Greywater recycling and rain water harvesting for irrigating urban and suburban landscapes may reduce the use of potable water in arid and subtropical climates but affect soil microbial community composition and biogeochemical cycling. Municipal tap water, greywater, and harvested rain water were used to irrigate (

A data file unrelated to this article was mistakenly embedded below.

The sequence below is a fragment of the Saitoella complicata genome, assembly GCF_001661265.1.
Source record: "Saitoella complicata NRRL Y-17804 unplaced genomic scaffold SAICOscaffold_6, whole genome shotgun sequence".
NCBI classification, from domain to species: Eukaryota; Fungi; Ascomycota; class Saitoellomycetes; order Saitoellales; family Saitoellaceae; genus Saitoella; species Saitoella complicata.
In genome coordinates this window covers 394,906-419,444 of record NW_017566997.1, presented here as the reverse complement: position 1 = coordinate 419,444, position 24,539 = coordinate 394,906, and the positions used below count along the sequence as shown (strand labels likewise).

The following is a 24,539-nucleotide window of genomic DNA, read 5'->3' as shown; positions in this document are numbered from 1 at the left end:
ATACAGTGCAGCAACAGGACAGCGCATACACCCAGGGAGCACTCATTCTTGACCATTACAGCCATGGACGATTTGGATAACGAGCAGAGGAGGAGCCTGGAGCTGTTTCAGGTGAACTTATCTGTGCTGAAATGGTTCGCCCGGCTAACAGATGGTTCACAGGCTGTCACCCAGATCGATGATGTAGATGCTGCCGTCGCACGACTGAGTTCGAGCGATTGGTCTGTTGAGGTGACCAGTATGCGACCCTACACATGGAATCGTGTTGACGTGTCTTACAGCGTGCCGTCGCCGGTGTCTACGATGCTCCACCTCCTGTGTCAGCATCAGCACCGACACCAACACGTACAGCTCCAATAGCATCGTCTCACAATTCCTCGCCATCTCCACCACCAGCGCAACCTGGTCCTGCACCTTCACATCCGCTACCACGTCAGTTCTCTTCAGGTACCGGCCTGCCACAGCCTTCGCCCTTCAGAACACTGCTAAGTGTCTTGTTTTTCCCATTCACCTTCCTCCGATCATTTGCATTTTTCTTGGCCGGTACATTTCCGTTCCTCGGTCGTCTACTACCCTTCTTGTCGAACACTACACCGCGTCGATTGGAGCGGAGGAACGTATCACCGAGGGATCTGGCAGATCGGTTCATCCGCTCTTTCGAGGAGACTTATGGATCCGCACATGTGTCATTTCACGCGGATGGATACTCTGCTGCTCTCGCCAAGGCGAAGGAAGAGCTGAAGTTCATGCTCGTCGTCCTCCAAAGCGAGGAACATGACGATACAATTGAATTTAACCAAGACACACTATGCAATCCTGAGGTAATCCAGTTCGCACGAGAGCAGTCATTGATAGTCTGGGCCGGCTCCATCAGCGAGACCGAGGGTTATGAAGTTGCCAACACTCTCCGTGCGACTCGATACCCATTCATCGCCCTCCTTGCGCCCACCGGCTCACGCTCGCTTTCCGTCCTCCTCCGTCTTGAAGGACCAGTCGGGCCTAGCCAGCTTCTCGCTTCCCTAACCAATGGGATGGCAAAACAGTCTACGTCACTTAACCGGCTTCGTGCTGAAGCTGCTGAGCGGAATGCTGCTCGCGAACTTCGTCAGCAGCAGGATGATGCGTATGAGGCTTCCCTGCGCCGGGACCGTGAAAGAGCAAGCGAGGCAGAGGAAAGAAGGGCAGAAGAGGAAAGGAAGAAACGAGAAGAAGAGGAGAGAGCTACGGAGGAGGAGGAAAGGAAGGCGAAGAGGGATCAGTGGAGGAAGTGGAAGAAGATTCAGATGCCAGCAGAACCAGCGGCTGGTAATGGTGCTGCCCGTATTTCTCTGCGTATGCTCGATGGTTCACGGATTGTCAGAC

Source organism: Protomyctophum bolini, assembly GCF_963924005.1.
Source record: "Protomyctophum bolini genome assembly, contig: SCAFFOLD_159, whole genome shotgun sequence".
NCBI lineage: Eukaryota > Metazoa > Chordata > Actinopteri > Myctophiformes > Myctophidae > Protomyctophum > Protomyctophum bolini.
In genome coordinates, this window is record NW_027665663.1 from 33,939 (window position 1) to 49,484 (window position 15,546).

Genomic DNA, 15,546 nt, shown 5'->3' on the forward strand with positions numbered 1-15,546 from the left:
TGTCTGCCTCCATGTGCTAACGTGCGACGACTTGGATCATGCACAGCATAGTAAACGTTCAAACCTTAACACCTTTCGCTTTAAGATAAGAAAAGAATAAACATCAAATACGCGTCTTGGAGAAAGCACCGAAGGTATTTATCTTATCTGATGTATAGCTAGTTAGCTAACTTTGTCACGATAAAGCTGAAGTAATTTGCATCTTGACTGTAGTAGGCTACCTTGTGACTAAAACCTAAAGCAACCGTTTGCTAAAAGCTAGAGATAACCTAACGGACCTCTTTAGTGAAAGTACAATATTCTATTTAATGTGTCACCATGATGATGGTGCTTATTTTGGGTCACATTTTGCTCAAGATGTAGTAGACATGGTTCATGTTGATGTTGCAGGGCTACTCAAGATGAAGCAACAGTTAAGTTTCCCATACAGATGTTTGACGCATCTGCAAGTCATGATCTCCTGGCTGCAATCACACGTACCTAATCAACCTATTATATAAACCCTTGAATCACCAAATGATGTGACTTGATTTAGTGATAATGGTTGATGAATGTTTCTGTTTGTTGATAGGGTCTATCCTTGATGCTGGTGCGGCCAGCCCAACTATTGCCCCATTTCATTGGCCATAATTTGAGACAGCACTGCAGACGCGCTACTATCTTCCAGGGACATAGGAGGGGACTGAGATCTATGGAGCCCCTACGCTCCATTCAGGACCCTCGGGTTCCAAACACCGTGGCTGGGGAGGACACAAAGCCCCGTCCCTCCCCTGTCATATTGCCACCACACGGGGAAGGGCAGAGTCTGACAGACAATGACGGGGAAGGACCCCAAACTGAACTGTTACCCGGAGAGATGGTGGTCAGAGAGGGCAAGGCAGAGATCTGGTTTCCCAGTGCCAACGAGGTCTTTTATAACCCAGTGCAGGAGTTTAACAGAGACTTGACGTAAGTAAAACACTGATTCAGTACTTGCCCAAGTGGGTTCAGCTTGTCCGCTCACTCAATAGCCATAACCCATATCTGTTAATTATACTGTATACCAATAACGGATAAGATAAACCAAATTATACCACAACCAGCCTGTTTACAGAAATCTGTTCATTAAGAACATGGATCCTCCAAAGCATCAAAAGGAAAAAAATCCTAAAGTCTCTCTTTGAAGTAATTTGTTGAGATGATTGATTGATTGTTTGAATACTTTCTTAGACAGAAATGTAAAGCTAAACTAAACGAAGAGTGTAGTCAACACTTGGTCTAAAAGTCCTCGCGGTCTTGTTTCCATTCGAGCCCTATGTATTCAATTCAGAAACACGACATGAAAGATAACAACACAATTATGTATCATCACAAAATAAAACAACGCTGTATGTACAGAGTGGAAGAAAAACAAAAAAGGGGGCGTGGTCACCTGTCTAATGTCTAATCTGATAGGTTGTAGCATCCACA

Lolium perenneL.) planted in a constructed soil over a 20 week period. Irrigation with grey water significantly increased the relative abundance of gram-positive biomarkers ANTEISO 15:0, ISO 17:1G, gram-negative biomarkers 19:0 CYCLO c11-12 and bacterial biomarker 18:0 () relative to irrigation with harvested rain water. Significant decreases were observed in the relative abundance of gram-positive biomarker 16:0, gram-negative biomarker 16:1 7c, both fungi biomarkers (18:2 6c and 18:1 9c) in soils irrigated with greywater (). Dissolved organic carbon losses from soil were a significant two-to-four times greater from soils irrigated with municipal tap water and greywater relative to soils irrigated with harvested rain water (). This study highlights the effect that municipal tap water and grey water may have on microbial community composition and soil nutrient dynamics under irrigated turf grass.